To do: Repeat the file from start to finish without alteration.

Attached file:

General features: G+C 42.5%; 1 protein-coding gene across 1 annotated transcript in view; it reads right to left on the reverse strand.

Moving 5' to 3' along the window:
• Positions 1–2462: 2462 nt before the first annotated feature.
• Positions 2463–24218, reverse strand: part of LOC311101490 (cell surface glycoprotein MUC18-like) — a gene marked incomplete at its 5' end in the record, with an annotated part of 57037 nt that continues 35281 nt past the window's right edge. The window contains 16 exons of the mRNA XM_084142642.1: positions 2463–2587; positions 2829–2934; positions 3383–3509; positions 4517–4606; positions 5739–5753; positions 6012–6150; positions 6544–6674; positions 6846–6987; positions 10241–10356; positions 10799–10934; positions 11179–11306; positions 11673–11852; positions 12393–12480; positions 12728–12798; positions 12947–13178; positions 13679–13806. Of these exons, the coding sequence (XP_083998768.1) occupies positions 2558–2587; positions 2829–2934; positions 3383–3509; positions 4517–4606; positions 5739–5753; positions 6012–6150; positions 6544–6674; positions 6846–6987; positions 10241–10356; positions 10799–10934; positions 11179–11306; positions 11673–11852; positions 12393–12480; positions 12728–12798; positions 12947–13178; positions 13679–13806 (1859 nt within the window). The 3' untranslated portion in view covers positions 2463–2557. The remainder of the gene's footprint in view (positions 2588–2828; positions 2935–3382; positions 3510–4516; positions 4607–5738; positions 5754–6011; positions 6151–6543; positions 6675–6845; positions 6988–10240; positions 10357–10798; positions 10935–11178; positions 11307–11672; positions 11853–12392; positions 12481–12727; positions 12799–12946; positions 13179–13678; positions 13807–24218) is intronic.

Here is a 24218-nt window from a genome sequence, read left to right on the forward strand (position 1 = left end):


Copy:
General features: G+C 42.5%; 1 protein-coding gene across 1 annotated transcript in view; it reads right to left on the reverse strand.

Moving 5' to 3' along the window:
• Positions 1–2462: 2462 nt before the first annotated feature.
• Positions 2463–24218, reverse strand: part of LOC311101490 (cell surface glycoprotein MUC18-like) — a gene marked incomplete at its 5' end in the record, with an annotated part of 57037 nt that continues 35281 nt past the window's right edge. The window contains 16 exons of the mRNA XM_084142642.1: positions 2463–2587; positions 2829–2934; positions 3383–3509; positions 4517–4606; positions 5739–5753; positions 6012–6150; positions 6544–6674; positions 6846–6987; positions 10241–10356; positions 10799–10934; positions 11179–11306; positions 11673–11852; positions 12393–12480; positions 12728–12798; positions 12947–13178; positions 13679–13806. Of these exons, the coding sequence (XP_083998768.1) occupies positions 2558–2587; positions 2829–2934; positions 3383–3509; positions 4517–4606; positions 5739–5753; positions 6012–6150; positions 6544–6674; positions 6846–6987; positions 10241–10356; positions 10799–10934; positions 11179–11306; positions 11673–11852; positions 12393–12480; positions 12728–12798; positions 12947–13178; positions 13679–13806 (1859 nt within the window). The 3' untranslated portion in view covers positions 2463–2557. The remainder of the gene's footprint in view (positions 2588–2828; positions 2935–3382; positions 3510–4516; positions 4607–5738; positions 5754–6011; positions 6151–6543; positions 6675–6845; positions 6988–10240; positions 10357–10798; positions 10935–11178; positions 11307–11672; positions 11853–12392; positions 12481–12727; positions 12799–12946; positions 13179–13678; positions 13807–24218) is intronic.

Here is a 24218-nt window from a genome sequence, read left to right on the forward strand (position 1 = left end):